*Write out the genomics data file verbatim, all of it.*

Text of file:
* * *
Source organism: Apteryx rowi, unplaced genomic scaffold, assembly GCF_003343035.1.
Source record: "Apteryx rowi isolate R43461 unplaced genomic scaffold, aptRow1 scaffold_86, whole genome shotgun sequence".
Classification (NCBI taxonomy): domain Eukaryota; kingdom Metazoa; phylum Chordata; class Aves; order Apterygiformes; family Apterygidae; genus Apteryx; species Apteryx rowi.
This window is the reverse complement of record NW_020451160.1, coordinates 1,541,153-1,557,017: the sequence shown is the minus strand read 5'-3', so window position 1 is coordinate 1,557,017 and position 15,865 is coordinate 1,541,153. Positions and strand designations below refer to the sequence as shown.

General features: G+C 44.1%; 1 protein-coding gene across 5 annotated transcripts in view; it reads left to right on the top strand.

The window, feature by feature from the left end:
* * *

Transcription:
Source organism: Apteryx rowi, unplaced genomic scaffold, assembly GCF_003343035.1.
Source record: "Apteryx rowi isolate R43461 unplaced genomic scaffold, aptRow1 scaffold_86, whole genome shotgun sequence".
Classification (NCBI taxonomy): domain Eukaryota; kingdom Metazoa; phylum Chordata; class Aves; order Apterygiformes; family Apterygidae; genus Apteryx; species Apteryx rowi.
This window is the reverse complement of record NW_020451160.1, coordinates 1,541,153-1,557,017: the sequence shown is the minus strand read 5'-3', so window position 1 is coordinate 1,557,017 and position 15,865 is coordinate 1,541,153. Positions and strand designations below refer to the sequence as shown.

General features: G+C 44.1%; 1 protein-coding gene across 5 annotated transcripts in view; it reads left to right on the top strand.

The window, feature by feature from the left end: